Cultural Re-appropriation and the Black Woman’s Ambivalent Relationship With Representations of Her Identity
Paper- Restricted to Campus Access
African American and Africana Studies
Second Faculty Mentor
Although the black community has experienced an untold number of trials in the United States of America, it has demonstrated resilience through adversity. This may be especially true of the women of black communities in this nation. From slave ships to Baldwin Hills, black women have had a fundamental role in cultural appropriation of controlling images or the transformation of hurtful stereotypes into positive affirmations. Time and time again, black women have taken a negative image, such as the “jezebel,” and converted it into a liberated and self-sufficient role model, the independent woman. Yet, this is only one of the many examples of the black woman successfully taking an image imposed by her oppressor and diminishing its power over her.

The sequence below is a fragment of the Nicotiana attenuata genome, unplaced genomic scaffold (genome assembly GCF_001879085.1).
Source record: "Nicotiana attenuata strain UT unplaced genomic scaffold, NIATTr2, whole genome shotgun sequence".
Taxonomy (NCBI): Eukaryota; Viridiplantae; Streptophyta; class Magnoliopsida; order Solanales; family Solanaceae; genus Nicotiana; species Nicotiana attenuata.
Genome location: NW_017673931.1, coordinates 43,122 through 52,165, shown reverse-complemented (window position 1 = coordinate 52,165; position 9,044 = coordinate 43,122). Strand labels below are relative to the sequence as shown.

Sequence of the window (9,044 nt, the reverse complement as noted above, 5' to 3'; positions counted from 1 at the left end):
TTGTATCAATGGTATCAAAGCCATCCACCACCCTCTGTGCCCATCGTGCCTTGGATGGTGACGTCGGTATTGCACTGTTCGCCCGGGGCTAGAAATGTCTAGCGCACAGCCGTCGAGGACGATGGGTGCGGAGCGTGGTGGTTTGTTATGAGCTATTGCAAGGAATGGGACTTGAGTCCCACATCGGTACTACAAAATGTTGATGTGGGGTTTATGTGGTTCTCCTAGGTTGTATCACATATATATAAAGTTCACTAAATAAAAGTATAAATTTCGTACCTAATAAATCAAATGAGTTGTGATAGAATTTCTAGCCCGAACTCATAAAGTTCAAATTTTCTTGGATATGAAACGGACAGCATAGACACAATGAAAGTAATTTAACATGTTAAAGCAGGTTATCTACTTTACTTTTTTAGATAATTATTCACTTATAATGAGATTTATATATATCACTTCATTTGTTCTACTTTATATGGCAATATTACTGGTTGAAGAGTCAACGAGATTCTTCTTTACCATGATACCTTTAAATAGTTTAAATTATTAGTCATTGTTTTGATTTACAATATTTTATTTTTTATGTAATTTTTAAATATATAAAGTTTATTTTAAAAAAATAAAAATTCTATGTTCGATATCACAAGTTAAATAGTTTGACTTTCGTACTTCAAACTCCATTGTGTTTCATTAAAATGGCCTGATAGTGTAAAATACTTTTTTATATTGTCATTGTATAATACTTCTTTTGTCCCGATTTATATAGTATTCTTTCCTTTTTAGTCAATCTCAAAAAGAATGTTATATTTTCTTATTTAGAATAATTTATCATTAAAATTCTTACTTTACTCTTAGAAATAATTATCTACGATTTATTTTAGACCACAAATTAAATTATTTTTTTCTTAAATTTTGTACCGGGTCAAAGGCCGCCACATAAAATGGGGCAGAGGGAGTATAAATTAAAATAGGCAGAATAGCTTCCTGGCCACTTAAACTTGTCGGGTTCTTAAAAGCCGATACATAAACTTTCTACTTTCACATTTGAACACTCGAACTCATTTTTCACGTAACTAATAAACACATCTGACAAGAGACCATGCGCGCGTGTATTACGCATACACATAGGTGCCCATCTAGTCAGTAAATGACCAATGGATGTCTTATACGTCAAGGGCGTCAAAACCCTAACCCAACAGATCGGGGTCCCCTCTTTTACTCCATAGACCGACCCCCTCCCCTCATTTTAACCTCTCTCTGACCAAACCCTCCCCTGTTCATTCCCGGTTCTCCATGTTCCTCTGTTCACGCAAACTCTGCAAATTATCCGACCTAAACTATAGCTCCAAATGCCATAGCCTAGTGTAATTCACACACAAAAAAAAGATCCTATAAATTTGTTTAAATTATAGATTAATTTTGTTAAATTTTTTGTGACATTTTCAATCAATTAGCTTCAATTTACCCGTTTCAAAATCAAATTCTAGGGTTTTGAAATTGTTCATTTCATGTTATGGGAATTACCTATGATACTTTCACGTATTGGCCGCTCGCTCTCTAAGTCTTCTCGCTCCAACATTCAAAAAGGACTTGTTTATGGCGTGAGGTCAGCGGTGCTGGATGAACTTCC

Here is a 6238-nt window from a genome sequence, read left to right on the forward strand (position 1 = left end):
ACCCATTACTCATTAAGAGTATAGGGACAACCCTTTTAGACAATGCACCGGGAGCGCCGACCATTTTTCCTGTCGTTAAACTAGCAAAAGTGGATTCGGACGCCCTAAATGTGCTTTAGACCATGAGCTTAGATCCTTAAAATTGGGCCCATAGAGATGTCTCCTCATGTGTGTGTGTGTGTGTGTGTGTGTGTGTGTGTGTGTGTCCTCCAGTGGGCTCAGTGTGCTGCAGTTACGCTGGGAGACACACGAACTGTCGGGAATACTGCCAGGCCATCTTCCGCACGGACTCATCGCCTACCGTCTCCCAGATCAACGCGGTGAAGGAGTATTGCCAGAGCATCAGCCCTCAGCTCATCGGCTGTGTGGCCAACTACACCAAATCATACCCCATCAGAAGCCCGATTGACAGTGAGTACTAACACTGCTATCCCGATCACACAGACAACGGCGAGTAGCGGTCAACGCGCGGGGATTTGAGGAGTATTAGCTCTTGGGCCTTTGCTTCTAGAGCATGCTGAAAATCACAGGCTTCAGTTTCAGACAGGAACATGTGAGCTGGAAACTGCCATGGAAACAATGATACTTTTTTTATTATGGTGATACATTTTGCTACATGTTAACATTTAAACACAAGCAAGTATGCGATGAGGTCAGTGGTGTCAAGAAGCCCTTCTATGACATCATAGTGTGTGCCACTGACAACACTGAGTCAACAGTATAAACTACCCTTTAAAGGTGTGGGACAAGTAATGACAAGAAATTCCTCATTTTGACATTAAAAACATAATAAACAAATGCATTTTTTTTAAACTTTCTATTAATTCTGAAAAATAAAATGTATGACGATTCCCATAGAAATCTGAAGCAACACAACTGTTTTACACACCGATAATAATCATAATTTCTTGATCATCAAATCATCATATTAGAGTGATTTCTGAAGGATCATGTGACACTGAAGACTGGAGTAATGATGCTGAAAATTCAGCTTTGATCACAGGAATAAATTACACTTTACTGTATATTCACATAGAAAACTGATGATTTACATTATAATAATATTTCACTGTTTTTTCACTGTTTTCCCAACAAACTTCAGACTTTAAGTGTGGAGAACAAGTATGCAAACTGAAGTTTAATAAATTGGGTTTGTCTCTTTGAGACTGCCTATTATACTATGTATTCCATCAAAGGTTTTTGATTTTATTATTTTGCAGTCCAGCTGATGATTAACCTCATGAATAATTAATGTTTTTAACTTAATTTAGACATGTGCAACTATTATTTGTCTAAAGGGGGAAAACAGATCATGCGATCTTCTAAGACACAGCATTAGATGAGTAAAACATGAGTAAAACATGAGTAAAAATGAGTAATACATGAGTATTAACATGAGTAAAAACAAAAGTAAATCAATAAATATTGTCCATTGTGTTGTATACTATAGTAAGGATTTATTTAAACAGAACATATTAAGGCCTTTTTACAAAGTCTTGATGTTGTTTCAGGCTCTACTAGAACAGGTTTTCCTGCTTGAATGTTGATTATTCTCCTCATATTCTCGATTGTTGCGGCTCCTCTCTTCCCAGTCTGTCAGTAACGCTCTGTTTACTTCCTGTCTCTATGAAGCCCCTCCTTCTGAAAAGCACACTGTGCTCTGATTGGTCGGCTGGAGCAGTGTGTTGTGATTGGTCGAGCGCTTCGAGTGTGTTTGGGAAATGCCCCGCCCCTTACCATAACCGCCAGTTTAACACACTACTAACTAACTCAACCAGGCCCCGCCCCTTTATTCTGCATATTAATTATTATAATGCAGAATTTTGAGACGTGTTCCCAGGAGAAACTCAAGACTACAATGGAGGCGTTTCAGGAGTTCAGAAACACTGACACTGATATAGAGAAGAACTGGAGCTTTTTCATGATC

This paper examines black women’s appropriation of oppressive stereotypes as a means of coping with adversity. This project will give insight into the complex psychological layers of being a black woman in the United States and how her experience has been shaped by centuries of white supremacy. This project has resulted in a historically-based paper shaped by research into seminal books, films, television shows, and other sources of racist stereotypes of the black community and re-appropriated identities.
Luben, Alexzandria, "Cultural Re-appropriation and the Black Woman’s Ambivalent Relationship With Representations of Her Identity" (2016). African American and Africana Studies Summer Fellows. 2.
Available to Ursinus community only.
Presented during the 18th Annual Summer Fellows Symposium, July 22, 2016 at Ursinus College.